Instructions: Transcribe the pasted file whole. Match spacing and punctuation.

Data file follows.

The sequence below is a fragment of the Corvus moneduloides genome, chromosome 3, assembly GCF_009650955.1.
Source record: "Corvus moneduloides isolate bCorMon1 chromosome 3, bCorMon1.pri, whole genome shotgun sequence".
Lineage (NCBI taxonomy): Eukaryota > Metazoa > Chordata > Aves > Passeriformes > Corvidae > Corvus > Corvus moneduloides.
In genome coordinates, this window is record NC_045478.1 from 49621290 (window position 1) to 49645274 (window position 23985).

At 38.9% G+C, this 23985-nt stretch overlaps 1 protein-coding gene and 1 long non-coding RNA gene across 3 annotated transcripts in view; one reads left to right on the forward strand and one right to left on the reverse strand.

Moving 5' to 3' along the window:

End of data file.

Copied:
The sequence below is a fragment of the Corvus moneduloides genome, chromosome 3, assembly GCF_009650955.1.
Source record: "Corvus moneduloides isolate bCorMon1 chromosome 3, bCorMon1.pri, whole genome shotgun sequence".
Lineage (NCBI taxonomy): Eukaryota > Metazoa > Chordata > Aves > Passeriformes > Corvidae > Corvus > Corvus moneduloides.
In genome coordinates, this window is record NC_045478.1 from 49621290 (window position 1) to 49645274 (window position 23985).

At 38.9% G+C, this 23985-nt stretch overlaps 1 protein-coding gene and 1 long non-coding RNA gene across 3 annotated transcripts in view; one reads left to right on the forward strand and one right to left on the reverse strand.

Moving 5' to 3' along the window: